Skip to content

Wearing the right shoe can be like night and day.  If you think about it, on average, a person may walk up to 160,000 kilometers in their lifetime.  That is equivalent to walking around the earth 4 times!  Each step taken can exert pressure on your feet that exceeds your body weight, while running can increase that by up to three to four times!  It’s no wonder the shoes on our feet are so important.  This week, we will talk about what to look for when buying shoes.

Going shoe shopping can be extremely overwhelming.  From the brands, to prices, to styles, where do you even begin?  To start, it’s good to think about what the shoes will be used for.  Are you using them to walk, to exercise, or to run?  This can be important because shoes are made differently depending on the activity or exercise.  For instance, running shoes are made with more cushioning and shock absorption to accommodate high impact forces.  Walking shoes may have a rocker-bottom sole to help with easy toe-off.   Cross-training shoes may have a wider forefoot base to allow for more stable side-to-side movement.  It’s always a good idea to speak to the sales staff to help with your decision.  I will now take you through some criteria to look for when buying shoes and tips on how to find the perfect fit.

Heel Counter:

Wrap your hands around the back of your heel.  This area of the shoe is known as the heel counter.  The heel counter should be sturdy and hard.  This is necessary to help prevent your heel from sliding around and moving too much while walking.  It locks or secures your heel in place to prevent excessive motion.  When buying shoes, grab the shoe and squeeze the heel counter to make sure that it’s hard and doesn’t collapse in your hand. 

Toe Box:

The front portion of your shoe is known as the toe box.  This area is particularly important for those who have digital deformities such as bunions, clawed toes, hammer toes, etc.  The shape, size and height of the toe box can be the difference between comfortable and uncomfortable shoes for your feet.  The toe box should be able to accommodate all your toes without causing any rubbing or pressure on them.  Toe boxes that are shallow and pointy can squeeze toes together and press down on them, which can lead to callus and corn formation.  I like to recommend shoes with a rounded or square toe box to prevent squishing of toes and rubbing against the top of your toes.

Bend and twist the shoe:

When buying shoes in store, you should bend and twist the shoe.  A good pair of shoes should resist being twisted; you should not be able to ring the shoe out like a rag.  The shoe should only be able to bend in one area.  Where your toes bend should be the only part of the shoe where it should also bend.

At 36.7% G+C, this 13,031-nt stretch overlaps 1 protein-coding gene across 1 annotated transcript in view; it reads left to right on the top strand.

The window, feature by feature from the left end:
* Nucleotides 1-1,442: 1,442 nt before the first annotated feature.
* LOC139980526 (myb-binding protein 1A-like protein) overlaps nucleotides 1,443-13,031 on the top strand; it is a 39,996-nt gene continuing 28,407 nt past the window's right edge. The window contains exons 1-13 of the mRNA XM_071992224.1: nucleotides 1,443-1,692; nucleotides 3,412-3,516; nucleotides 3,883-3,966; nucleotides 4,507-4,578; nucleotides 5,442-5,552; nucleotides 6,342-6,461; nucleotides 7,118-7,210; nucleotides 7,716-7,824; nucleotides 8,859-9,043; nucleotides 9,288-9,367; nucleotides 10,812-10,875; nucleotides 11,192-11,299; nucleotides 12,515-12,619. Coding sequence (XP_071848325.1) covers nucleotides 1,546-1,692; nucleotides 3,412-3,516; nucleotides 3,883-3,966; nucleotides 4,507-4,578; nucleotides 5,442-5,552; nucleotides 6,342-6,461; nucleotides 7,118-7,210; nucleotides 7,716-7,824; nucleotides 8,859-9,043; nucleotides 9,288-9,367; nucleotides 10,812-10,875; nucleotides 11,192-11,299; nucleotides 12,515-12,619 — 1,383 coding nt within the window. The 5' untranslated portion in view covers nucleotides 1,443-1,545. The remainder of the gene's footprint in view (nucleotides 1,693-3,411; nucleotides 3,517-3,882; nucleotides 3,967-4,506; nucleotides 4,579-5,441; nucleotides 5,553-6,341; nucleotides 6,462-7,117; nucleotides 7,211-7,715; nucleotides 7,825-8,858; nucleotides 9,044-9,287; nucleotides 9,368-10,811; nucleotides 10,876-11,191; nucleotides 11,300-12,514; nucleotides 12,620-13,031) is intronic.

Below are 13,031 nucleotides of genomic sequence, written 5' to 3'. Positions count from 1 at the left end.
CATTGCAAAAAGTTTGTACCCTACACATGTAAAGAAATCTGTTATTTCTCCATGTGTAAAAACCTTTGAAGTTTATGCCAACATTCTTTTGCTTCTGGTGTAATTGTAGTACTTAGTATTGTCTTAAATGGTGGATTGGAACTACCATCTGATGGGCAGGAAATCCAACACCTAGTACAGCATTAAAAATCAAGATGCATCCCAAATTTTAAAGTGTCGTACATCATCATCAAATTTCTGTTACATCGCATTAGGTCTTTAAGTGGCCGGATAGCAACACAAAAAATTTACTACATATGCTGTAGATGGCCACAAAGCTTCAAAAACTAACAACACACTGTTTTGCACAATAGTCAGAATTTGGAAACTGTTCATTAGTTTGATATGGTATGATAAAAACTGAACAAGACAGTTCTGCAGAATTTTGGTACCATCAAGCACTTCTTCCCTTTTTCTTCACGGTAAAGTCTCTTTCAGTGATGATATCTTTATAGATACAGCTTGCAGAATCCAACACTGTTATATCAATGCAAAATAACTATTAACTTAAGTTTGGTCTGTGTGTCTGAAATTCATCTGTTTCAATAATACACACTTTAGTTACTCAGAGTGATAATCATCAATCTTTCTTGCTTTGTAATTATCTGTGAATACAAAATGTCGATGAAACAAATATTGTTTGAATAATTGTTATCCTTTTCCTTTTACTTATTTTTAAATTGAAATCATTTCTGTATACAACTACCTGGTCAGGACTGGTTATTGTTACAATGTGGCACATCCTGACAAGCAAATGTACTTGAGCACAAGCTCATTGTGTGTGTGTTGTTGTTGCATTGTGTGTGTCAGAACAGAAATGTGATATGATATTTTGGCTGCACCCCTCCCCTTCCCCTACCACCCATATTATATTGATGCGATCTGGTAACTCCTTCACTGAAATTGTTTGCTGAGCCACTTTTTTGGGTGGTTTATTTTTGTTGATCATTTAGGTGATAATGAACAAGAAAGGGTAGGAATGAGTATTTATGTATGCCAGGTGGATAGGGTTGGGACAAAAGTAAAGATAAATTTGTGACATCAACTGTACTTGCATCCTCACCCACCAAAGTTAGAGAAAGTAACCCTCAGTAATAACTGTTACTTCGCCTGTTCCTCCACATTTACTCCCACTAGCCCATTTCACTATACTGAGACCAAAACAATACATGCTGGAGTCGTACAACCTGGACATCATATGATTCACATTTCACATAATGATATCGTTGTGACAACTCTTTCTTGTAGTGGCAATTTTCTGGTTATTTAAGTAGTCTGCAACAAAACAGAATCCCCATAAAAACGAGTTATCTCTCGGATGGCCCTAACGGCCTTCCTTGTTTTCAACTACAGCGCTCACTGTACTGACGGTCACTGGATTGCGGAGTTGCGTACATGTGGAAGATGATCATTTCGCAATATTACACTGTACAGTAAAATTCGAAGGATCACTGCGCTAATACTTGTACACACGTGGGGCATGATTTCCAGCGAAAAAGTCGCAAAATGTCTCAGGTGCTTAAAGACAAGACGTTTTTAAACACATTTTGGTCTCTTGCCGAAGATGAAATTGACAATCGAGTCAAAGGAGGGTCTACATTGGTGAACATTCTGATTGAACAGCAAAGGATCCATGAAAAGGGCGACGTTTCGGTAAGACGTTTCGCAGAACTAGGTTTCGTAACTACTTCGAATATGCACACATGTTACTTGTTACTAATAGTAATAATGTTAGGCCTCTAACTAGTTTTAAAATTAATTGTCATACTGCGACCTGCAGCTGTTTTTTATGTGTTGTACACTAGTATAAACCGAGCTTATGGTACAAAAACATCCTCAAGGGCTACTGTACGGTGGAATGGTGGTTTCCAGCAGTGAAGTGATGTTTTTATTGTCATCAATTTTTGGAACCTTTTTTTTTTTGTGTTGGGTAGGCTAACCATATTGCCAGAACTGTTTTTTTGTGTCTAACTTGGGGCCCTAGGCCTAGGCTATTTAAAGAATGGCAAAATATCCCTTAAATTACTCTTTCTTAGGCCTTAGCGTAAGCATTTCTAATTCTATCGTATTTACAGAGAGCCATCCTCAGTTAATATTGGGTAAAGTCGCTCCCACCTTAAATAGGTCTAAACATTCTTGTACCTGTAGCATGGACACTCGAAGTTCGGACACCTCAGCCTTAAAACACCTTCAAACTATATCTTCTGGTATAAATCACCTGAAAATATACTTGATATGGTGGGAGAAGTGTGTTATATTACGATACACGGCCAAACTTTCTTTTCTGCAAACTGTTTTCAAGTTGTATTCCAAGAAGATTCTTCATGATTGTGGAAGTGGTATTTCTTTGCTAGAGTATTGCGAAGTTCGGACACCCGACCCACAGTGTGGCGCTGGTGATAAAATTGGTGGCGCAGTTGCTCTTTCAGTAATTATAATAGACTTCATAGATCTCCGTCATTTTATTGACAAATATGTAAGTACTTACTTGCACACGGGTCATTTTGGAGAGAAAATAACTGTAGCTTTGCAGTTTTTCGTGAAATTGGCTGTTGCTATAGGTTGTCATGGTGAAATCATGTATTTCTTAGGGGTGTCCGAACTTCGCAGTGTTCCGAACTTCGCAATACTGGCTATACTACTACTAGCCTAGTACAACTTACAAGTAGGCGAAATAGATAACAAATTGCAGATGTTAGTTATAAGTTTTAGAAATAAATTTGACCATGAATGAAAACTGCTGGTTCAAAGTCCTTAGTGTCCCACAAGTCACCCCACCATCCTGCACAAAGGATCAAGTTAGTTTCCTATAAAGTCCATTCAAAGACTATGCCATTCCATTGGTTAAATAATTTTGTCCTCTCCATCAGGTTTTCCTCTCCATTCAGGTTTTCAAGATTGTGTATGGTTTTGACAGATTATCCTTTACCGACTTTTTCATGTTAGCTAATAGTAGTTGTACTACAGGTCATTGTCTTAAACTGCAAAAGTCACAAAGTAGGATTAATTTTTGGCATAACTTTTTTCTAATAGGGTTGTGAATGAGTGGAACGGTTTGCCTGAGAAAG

It is not commonly known, but shoes may come in different widths.  Certain shoe brands will carry different size widths.  They are a little trickier to find but if you have bunions or bunionettes, having the right width of shoe can help immensely.  It’s important to have your foot properly measured when purchasing shoes to determine whether you require another width.

Women width sizes are as follows:  ‘4A’ extra narrow, ‘2A’ narrow, ‘B’ standard, ‘D’ wide, ‘2E’ extra-wide, ‘4E’ extra extra-wide. 

Men width sizes are as follows:  ‘2A’ extra narrow, ‘B’ narrow, ‘D’ standard, ‘2E’ wide, ‘4E’ extra-wide, ‘6E’ extra extra-wide.

Tips when buying shoes:

  • Shop for shoes at the end of the day – it’s when your foot is most swollen and at its biggest.
  • Wear the same type of socks that you intend to wear with the shoe when trying them on in store.
  • (If possible) Remove the insole out of the shoe and place it on the ground.  Take your foot and place it on-top of the insole.  Are all parts of your feet laying on-top of the insole?  If you notice toes or bony deformities hanging over the insole, it means that either the shoe is too small or not wide enough.
  • You should have at least one finger width from the tip of your LONGEST toe to the edge of the insole.
  • Have the sales staff measure both feet every time.  Sizes vary between manufacturers.  As well, our feet tend to spread as we age.  This might lead to an increase in shoe size or width.
  • If one foot is larger than the other, always purchase the size of shoe that accommodates the larger foot.
  • Ask about the store return policy when shoe shopping.  If possible, buy the shoes and bring them home.  Wear them indoors at home for a couple days, and see whether there are any signs of redness or irritation on your feet.
  • Stick your hand inside the shoe; feel around for any seams or tags that may cause irritation to your feet.
  • Don’t purchase shoes with the intention of stretching them out or breaking them in.  They should feel comfortable right away.
  • The upper of the shoe should be made of a soft and flexible material to prevent any irritation or pressure.
  • Depending on your activity level, it’s important to replace your shoes once they’re worn out.  If you notice the outer sole of your shoe wearing out or if they are feeling less supportive and cushiony, it’s a good time to replace them. 

I hope you were able to learn something new about your feet in the last 6 weeks.  Feel free to share this new wealth of knowledge with your loved ones.  Remember, we Chiropodists are here to help with all your foot related problems.  You’ll be able to find a Chiropodist for all your foot care needs through our college website at  It’s been a pleasure speaking to you all and I hope you all stay safe! 

Our Community Needs Your Support

Every little bit helps. You may not think you make much of a difference, but in the words of those who use LAMP CHC’s services:

"Everyday we come to LAMP CHC, life gets a little easier to get back on track. We would have just given up if it wasn’t for them."

Programs & Services

LAMP Community Health Centre

185 Fifth St
Etobicoke, ON M8V 2Z5